For the shopaholic types, today is a day in heaven. I’m in a tour bus filled with people ready to do a little exploring in Ecuador. And by exploring, I mean shopping.
Before you knock our desire to shop, know that this is no idle pastime. Many of the people on our bus are business-minded individuals, interested in items they can flip back home. One couple even tells me they are setting up a website so they can sell imports online. Another woman has plans on a smaller scale: she’ll sell a few items to family and friends.
Our first stop is in the tiny town of Otavalo, known for its Saturday market. The market is renowned for its textiles. Watch my video tour of the market, complete with haggling tips.
A husband and wife shopping team shows me a giant alpaca wall hanging they negotiated down from $75 to $65.
A colleague shows me cute knit hats, complete with pompoms on top, that she got for $3. Two local girls sing for us and then sell us silky scarves with designs that emulate fancy brocade, just $5 apiece. My colleague Neha buys several and gets them for $2 each. She also buys two large alpaca scarves for a total of $10. At a nice department store like Macy’s, I’d have paid above $30 each, no problem.
Among the more distinctive items are adorable handmade hats, knit to look like animal faces. There are bears and mice and monkeys, complete with floppy little ears, starting price just $8 (I’m sure I can bargain them down to $5).
One of the people from our tour group, Misty, shows me two Boho-chic knit purses—the kind you sling over one shoulder—she got for $5 each. She was quoted starting prices of $8 and $10, but the sellers came down to $5 almost too easily, says Misty.
I am particularly drawn to a hand carved and hand painted chess set. Instead of traditional black and white, the pieces are carved to represent indigenous tribes versus the Spanish conquistadors…I doubt you’ll find anything like it back home. The board is actually a case, so you can put the pieces inside…but I would keep them on display.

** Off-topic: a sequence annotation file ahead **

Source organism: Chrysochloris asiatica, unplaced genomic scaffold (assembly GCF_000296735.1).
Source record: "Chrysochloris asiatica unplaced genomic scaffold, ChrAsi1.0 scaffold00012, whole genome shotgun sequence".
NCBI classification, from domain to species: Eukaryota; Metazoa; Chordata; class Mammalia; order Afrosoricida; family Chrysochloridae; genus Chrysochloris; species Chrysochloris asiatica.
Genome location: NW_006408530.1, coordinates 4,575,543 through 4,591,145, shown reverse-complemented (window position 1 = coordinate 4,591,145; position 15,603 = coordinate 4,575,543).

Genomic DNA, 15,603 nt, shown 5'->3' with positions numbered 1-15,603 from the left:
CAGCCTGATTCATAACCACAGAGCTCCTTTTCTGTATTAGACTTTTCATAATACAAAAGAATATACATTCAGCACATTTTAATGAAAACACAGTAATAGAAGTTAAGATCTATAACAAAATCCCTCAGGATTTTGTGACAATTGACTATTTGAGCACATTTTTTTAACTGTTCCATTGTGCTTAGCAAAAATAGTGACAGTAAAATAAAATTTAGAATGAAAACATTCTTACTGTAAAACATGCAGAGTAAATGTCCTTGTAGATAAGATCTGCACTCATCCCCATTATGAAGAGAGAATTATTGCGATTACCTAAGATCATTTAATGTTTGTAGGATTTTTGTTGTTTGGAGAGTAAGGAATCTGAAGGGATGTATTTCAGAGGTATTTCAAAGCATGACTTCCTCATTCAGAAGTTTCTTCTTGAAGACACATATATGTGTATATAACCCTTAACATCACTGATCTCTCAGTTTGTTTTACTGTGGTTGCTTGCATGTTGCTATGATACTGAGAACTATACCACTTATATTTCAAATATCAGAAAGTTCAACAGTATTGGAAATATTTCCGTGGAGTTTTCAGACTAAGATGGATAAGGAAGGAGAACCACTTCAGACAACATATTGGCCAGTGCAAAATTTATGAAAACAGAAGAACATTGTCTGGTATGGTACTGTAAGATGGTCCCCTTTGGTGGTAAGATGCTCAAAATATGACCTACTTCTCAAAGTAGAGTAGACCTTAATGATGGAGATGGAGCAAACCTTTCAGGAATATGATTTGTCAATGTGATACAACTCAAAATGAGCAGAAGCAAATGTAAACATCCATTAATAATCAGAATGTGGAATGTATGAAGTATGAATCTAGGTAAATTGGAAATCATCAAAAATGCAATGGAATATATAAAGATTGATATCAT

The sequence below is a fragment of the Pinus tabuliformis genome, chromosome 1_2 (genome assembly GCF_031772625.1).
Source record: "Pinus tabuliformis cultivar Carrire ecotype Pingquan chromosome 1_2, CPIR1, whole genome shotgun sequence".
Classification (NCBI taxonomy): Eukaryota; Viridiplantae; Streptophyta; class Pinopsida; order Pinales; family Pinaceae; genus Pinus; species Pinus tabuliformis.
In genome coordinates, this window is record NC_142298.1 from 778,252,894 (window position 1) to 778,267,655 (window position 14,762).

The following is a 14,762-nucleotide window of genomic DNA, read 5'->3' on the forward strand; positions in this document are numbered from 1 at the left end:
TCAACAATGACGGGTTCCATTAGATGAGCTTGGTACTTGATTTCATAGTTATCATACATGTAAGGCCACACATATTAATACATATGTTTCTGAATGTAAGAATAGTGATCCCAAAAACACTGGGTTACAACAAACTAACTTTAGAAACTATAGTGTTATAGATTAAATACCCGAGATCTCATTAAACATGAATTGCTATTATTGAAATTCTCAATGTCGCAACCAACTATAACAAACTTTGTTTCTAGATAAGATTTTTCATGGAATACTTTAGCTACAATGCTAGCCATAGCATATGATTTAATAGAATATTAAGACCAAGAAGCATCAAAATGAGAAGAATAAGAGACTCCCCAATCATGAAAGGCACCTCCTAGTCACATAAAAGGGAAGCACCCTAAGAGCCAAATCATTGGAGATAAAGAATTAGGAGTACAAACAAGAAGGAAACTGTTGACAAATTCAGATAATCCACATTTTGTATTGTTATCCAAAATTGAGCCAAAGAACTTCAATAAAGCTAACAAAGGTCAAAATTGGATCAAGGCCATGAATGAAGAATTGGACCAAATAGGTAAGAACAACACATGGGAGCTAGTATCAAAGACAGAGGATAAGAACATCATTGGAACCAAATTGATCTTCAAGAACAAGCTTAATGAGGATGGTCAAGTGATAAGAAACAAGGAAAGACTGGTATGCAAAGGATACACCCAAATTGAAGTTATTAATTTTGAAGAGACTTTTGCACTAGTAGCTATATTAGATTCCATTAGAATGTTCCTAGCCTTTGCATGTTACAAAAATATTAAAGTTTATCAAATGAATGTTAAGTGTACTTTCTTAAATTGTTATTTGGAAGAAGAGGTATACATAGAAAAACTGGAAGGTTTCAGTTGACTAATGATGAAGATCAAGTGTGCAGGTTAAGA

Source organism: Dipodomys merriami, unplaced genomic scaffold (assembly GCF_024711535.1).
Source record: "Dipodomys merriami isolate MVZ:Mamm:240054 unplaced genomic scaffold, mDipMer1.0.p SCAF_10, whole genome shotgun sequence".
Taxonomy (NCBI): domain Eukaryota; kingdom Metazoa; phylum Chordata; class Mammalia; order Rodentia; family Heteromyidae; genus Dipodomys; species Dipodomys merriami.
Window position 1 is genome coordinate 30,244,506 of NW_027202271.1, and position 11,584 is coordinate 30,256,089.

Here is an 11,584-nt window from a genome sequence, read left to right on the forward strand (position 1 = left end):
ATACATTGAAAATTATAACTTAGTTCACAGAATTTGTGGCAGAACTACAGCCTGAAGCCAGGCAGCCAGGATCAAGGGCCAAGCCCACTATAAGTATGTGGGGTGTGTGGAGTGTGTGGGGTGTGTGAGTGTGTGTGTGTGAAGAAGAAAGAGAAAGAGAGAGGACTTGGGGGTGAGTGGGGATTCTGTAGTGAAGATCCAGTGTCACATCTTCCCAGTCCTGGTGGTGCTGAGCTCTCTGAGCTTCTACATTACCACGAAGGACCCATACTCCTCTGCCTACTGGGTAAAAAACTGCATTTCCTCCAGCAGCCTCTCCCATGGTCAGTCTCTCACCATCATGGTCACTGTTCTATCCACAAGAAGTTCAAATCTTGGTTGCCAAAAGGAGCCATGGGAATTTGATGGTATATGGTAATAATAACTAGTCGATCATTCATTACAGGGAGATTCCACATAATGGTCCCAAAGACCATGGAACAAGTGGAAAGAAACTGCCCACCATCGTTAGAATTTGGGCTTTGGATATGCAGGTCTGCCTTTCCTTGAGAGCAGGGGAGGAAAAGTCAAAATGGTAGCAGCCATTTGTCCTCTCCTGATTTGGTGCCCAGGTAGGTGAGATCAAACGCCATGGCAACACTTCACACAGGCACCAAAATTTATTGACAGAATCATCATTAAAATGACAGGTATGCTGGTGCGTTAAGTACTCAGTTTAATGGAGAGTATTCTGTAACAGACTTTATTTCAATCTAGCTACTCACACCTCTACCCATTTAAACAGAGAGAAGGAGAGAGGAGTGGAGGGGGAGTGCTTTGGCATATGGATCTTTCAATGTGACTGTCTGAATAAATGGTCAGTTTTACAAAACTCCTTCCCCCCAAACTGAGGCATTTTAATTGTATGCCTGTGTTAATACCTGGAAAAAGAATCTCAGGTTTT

The indigenous lady selling this particular model (there are many others) says the starting price is $13, but she’ll give me a “discount” of $3. I’d happily pay $40 for something like this at a chain like Ten Thousand Villages in the States.
There are bright kitschy wooden crosses from $5, magnets for $1 (they sell for about $5 at the Quito airport), dangling filigree earrings in the $20 range (very labor intensive stuff) and rows and rows of cool silver jewelry, studded with everything from black onyx to milky white moonstone (you pay by weight, as little as $10 for a pair of stud earrings).
Perhaps best of all are the “life size” masks of thick jade, which I’m told are $25—the seller quickly adds “but I’ll give you a discount.” Next to the masks are jade tablets with notepaper in-between, all tied together to form a prehistoric-looking notebook. At $16 each, I think they’ll make great gifts for my book club back home.
Done with my shopping, I prepare to wend my way through the market stalls again, zig-zagging back to where our tour bus awaits. I spot an ice-cream truck; everyone is standing around the bus, licking their ice-cream cones as if they haven’t a care in the world. “What did you pay for that?” I ask one of them. “Twenty-five cents,” he says. And smiles. I don’t have to ask what he’s thinking…it’s been a few decades since he paid that little for anything this good.
Editor’s note: If you’re interested in turning a profit in Ecuador, then there’s a free audio presentation called “Starting a Business in Ecuador Made Easy” that will help you connect all the dots. This is a free bonus with the 2011 edition of the Ecuador Owner’s Manual if you buy it this week. You also get these other bonuses:
* 3 special reports on Ecuador’s colonial, mountain, and coastal opportunities.
* The Ultimate Ecuador Forum – more than 3 hours of audio presentations from our top Ecuador experts, including “Retire at 44,” “Starting a Business in Ecuador Made Easy,” “Low Priced Beach Buys,” and more.
Combined, this Ultimate Ecuador Kit 2011 (including the Ecuador Owner’s Manual) has a $243 value. But when you order by today, you get everything listed here for just $89.